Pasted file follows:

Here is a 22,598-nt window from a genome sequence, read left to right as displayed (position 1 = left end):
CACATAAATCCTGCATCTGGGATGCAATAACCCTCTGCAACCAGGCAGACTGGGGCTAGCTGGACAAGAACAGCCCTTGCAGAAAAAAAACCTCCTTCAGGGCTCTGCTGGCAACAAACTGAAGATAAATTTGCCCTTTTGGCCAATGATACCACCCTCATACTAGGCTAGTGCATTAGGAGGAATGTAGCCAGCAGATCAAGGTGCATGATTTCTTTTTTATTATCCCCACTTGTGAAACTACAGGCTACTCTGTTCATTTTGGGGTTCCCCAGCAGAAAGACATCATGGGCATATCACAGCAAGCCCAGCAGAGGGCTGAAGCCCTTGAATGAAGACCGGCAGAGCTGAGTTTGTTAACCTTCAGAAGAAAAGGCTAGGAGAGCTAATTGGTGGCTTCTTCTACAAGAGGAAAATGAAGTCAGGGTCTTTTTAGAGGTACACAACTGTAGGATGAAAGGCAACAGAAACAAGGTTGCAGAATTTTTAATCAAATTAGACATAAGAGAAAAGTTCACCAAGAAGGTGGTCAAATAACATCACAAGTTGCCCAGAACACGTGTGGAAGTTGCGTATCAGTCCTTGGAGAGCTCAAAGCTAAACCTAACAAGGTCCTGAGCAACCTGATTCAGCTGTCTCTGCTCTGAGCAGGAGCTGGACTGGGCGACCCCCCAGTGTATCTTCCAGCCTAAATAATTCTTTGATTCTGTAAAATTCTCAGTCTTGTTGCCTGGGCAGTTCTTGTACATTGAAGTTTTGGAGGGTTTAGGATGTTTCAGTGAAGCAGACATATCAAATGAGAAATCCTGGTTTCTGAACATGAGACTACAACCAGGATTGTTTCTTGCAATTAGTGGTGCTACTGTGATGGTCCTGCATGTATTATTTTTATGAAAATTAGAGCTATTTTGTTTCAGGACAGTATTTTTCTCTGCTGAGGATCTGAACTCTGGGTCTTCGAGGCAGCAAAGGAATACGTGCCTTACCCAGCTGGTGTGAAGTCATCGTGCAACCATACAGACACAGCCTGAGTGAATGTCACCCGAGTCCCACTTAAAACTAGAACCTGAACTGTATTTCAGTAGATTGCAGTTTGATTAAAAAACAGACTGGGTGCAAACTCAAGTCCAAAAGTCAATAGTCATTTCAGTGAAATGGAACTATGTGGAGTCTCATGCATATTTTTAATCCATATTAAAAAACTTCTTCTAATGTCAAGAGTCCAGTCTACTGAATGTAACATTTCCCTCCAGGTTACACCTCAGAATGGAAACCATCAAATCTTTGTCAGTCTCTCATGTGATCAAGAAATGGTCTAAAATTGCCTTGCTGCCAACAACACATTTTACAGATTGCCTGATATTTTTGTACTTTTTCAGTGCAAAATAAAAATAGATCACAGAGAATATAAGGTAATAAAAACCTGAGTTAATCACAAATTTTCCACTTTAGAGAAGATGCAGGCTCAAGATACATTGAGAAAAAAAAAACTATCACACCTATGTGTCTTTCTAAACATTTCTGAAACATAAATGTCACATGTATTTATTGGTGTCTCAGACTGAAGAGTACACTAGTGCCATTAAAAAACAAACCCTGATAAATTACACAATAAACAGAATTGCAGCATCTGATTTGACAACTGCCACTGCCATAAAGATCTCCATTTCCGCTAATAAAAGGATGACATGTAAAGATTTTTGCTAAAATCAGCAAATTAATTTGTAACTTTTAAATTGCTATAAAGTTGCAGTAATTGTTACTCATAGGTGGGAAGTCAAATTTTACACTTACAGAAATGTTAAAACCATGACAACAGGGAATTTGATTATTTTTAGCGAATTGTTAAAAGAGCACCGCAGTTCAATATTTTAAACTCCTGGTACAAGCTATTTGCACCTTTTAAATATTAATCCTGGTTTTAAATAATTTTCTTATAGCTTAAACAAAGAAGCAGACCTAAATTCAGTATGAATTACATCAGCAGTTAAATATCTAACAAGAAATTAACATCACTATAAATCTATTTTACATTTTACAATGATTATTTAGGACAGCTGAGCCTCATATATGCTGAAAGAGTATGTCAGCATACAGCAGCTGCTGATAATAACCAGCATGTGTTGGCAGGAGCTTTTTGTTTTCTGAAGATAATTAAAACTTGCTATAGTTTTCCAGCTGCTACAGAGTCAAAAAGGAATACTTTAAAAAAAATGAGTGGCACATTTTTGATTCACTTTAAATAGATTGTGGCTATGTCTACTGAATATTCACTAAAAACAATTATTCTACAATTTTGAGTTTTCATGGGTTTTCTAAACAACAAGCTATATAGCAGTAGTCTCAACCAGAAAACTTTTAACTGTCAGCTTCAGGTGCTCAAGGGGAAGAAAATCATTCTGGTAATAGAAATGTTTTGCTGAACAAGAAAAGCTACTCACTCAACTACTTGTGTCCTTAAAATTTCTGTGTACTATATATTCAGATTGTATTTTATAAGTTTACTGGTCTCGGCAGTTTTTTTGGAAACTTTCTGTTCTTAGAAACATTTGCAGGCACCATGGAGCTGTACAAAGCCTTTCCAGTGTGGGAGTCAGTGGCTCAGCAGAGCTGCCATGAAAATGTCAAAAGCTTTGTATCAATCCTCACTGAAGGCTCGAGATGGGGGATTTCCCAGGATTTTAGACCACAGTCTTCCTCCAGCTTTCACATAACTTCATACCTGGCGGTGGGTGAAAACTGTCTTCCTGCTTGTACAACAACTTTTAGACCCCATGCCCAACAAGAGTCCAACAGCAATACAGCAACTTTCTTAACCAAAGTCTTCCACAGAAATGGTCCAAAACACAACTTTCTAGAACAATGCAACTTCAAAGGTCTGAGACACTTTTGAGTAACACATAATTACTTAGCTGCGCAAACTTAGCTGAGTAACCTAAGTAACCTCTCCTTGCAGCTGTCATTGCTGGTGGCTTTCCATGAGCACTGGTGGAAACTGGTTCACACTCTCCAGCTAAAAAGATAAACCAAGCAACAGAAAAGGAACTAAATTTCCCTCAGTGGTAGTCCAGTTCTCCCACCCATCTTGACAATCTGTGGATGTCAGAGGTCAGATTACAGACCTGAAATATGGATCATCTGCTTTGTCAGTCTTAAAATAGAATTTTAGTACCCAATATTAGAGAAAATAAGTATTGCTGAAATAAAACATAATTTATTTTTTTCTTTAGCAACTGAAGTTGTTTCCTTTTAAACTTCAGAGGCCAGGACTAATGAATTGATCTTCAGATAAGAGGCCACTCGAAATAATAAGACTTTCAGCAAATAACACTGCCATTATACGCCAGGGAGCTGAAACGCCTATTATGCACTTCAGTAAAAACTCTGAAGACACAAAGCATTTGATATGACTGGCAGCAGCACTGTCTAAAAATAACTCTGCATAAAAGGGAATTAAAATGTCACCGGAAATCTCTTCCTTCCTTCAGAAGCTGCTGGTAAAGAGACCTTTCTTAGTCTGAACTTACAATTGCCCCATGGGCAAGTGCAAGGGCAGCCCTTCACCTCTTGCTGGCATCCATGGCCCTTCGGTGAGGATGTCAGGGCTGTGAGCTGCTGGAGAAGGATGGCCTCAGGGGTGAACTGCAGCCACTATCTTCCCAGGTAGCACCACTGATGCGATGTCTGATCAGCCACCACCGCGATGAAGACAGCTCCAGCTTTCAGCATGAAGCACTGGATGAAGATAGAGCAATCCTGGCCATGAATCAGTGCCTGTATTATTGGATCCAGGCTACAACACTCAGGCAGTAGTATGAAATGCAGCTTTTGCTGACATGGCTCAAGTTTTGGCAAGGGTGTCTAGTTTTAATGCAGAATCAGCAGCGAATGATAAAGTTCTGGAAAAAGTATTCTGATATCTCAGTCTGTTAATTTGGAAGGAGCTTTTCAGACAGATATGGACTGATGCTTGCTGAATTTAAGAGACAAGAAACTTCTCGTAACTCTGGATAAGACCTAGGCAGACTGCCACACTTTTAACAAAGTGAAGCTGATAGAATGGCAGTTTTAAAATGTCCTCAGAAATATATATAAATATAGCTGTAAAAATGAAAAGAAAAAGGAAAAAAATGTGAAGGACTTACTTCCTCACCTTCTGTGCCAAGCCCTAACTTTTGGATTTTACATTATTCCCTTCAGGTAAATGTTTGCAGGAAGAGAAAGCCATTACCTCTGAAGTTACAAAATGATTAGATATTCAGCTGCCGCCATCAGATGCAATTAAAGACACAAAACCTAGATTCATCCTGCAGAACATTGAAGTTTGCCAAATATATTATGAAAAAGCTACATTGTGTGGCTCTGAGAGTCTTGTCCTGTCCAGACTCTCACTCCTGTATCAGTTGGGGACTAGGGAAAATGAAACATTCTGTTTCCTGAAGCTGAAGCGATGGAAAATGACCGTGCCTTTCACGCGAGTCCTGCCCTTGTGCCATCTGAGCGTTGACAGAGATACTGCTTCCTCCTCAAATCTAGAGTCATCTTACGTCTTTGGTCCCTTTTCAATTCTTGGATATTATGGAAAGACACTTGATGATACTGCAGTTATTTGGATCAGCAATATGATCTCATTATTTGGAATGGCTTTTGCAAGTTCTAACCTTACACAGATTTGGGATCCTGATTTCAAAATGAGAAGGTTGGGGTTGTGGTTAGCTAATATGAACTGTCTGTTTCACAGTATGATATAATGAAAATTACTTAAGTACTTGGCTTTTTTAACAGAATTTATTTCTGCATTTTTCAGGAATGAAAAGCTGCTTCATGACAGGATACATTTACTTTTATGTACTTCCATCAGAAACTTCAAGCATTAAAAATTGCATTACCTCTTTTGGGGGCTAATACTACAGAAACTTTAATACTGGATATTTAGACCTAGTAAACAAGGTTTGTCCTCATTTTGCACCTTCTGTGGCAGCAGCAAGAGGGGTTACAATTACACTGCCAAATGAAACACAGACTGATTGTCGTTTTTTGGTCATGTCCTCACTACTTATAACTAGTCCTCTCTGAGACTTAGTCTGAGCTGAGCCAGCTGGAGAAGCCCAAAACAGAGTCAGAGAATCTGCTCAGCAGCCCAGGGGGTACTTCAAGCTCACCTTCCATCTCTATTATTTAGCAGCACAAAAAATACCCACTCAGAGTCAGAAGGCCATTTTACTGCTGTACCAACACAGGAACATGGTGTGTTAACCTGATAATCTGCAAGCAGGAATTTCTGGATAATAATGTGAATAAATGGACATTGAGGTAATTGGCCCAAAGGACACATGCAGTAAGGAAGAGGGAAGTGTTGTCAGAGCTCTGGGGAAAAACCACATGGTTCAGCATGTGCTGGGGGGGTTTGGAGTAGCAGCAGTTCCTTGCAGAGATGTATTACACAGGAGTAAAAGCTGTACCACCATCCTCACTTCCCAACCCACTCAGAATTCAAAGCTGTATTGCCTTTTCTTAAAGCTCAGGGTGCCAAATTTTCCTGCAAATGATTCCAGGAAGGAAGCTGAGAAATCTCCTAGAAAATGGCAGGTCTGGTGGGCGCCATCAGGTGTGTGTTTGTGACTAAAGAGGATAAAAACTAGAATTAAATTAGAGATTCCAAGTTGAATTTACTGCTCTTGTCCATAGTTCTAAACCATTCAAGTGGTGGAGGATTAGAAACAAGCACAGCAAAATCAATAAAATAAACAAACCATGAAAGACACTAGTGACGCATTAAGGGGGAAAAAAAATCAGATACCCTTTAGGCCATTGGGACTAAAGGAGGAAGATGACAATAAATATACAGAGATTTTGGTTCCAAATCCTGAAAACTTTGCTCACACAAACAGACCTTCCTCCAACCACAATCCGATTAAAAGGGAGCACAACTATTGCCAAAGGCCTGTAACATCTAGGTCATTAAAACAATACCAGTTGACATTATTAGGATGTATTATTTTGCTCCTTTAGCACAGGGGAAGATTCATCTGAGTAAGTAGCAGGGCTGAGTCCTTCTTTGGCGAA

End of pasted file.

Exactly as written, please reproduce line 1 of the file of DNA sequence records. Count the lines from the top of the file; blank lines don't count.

Here is a 22,598-nt window from a genome sequence, read left to right as displayed (position 1 = left end):